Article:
Proposed tariffs currently available for public comment and expected to take effect this fall would dramatically raise prices on European foods imported to the United States, including most foreign cheeses. Many top-selling and prized styles of cheese, including Italian Parmigiano-Reggiano and Dutch Gouda, could become twice as expensive in American stores.
The far-reaching, unprecedented proposal would increase duties on hundreds of products by as much as 100 percent. The tariffs are intended to punish the European Union, but small food businesses in the U.S. are likely to be directly impacted. Specialty food retailers, already operating with thin margins and highly perishable products, are girding for potential catastrophe.
The tariffs originate in a trade dispute in the aviation industry. For years, the U.S. has sought to end EU subsidies for French aircraft manufacturer Airbus, which it believes amount to unfair competition for Boeing. In April the Trump administration announced tariffs on over 300 categories of EU goods, just one piece in a puzzle of tariffs thrown back and forth between the U.S. and its trading partners since President Trump took office.
The U.S. expanded the original list in July, which now covers an estimated 90 percent of European cheeses, according to Ron Tanner of the Specialty Food Association. Pasta, prosciutto and Scotch whiskey are included in addition to cheese and a wide range of consumer and industrial goods.
“It looks likely that these tariffs will happen,” says Tanner. “We’re most concerned about the retailers.” According to the SFA, there are more than 14,000 specialty food retailers in the country, many of which are small or medium-sized businesses. Tanner estimates that European cheeses make up a little more than half of annual cheese sales in the U.S. — about two billion dollars.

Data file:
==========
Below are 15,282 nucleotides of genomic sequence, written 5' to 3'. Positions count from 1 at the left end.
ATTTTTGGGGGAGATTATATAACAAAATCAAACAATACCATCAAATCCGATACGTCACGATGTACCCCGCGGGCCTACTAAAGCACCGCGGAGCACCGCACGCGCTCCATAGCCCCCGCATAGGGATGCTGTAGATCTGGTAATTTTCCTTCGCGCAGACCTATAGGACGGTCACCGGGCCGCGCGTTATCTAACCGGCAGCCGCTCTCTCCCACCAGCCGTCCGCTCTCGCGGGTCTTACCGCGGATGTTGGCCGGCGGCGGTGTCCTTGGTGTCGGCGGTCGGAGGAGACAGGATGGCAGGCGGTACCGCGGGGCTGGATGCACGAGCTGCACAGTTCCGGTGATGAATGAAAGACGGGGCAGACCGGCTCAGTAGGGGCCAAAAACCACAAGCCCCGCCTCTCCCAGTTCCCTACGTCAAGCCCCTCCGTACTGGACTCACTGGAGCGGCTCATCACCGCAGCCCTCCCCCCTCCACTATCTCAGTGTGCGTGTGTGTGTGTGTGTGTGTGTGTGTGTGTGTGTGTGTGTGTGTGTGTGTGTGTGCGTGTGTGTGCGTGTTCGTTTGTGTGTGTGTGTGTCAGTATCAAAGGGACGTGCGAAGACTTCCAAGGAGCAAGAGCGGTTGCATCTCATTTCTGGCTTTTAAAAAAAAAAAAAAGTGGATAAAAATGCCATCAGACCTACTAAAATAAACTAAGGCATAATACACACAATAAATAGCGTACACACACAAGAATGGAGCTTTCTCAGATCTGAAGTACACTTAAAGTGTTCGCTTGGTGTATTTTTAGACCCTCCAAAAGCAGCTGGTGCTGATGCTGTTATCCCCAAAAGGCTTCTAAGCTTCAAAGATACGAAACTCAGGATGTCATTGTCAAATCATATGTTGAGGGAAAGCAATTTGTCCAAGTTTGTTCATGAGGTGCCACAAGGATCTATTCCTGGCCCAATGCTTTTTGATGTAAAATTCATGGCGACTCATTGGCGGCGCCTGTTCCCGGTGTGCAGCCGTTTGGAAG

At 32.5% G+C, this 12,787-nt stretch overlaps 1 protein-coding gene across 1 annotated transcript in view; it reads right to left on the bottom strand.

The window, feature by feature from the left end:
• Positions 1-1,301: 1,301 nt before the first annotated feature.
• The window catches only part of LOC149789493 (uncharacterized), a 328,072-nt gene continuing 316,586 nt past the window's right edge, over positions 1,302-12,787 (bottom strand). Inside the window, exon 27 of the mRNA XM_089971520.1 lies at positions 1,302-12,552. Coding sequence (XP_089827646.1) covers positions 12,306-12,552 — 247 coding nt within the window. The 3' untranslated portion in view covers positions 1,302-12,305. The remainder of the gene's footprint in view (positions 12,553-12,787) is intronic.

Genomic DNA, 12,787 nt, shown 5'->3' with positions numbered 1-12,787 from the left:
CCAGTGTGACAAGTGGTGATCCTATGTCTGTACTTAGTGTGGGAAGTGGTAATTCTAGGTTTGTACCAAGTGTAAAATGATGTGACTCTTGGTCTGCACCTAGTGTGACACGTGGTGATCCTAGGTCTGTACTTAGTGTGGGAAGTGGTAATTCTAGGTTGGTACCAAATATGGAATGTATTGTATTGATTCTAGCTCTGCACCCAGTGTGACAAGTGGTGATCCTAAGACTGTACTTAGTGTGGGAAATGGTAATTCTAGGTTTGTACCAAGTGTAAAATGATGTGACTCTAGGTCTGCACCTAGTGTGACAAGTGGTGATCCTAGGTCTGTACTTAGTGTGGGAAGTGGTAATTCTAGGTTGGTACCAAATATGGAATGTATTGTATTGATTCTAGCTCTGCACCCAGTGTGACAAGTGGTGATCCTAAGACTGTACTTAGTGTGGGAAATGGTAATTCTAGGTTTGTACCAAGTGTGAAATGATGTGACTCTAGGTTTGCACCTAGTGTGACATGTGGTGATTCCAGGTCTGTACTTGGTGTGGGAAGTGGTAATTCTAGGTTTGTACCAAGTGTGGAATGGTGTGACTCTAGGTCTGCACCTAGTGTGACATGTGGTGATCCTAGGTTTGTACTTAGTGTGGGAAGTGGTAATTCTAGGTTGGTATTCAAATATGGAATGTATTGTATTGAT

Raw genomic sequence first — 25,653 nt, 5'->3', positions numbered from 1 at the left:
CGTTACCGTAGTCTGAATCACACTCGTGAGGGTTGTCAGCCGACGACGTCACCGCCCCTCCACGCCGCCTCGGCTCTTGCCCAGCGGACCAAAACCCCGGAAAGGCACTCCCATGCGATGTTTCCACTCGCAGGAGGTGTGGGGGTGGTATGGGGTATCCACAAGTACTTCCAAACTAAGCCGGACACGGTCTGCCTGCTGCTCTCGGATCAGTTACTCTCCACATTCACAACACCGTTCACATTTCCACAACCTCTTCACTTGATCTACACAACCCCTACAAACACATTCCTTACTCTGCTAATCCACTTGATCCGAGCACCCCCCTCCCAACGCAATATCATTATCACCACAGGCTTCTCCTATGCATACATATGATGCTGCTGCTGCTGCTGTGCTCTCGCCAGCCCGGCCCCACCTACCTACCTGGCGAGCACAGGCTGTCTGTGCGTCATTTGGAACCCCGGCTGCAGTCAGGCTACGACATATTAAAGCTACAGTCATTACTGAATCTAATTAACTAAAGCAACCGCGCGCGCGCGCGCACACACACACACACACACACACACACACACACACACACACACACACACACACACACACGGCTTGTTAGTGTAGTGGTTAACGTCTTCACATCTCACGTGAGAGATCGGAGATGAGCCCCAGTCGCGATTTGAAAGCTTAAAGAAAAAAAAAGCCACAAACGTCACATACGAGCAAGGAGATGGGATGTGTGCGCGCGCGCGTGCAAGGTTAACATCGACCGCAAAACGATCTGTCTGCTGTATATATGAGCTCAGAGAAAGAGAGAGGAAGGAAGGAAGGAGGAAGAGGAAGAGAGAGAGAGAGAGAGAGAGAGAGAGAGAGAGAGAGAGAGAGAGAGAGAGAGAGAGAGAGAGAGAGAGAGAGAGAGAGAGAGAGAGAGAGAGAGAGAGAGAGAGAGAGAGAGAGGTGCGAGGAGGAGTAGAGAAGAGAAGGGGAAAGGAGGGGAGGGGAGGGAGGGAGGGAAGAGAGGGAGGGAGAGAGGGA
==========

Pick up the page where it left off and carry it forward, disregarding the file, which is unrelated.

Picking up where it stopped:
Di Bruno Bros. started in 1939 in Philadelphia and now has six locations focusing on Italian artisan food products. Cheese Buyer Hunter Fike says these tariffs “would be devastating,” affecting the majority of the top-selling cheeses at Di Bruno Bros. stores.
“We’ve never really seen a proposal this all-encompassing before,” says Fike. Di Bruno Bros. does not want or intend to double the prices of its best-selling cheeses he says, “but if our costs are doubling we might not have an option in some cases.”
The tariffs’ effect on the busy holiday season is “scary to think about,” says Fike. Di Bruno Bros.’ closest competition is Whole Foods, which is owned by Amazon and far less vulnerable to the potential tariffs.
High prices on European cheeses might give a boost to American-produced artisan cheese. Alternatively, they might hurt sales of all cheeses. If less cheese is sold, shipping and distribution costs could rise throughout the industry. And American cheesemakers who export to the EU may be affected by possible retaliatory tariffs.
David Lockwood is a partner at Neal’s Yard Dairy, a retailer and cheesemaker in the United Kingdom. Roughly a fifth of the company’s wholesale business is in the U.S., which also benefits American stores and restaurants. “Free trade is good for the consumer,” says Lockwood. “Tariffs, I just don’t think it’s good for business.”
For Lockwood, the politics are complicated and nearly impossible to predict: The U.S. tariffs are against the EU, and with Brexit, the U.K. may avoid them. However, Airbus, at the heart of the dispute, also operates in the U.K. “All we can do is understand the impact these tariffs has on our pricing and then look at how much demand will be reduced,” says Lockwood.
Ron Tanner says, “This is a dispute between two giant aircraft companies, between Boeing and Airbus. If you’re going to fight an aerospace trade war, put it on aerospace products. Don’t put it on small businesses.”
Asked why cheese is included in a package of tariffs focused on aircraft subsidies, the Office of the United States Trade Representative responded, “USTR selected products for which it considered that increased tariffs would be most likely to convince the EU to end its WTO-inconsistent subsidies,” referring to the World Trade Organization.
Through Monday, August 12, Americans can comment at regulations.gov on the additions to the list of proposed tariffs, including many Italian cheeses.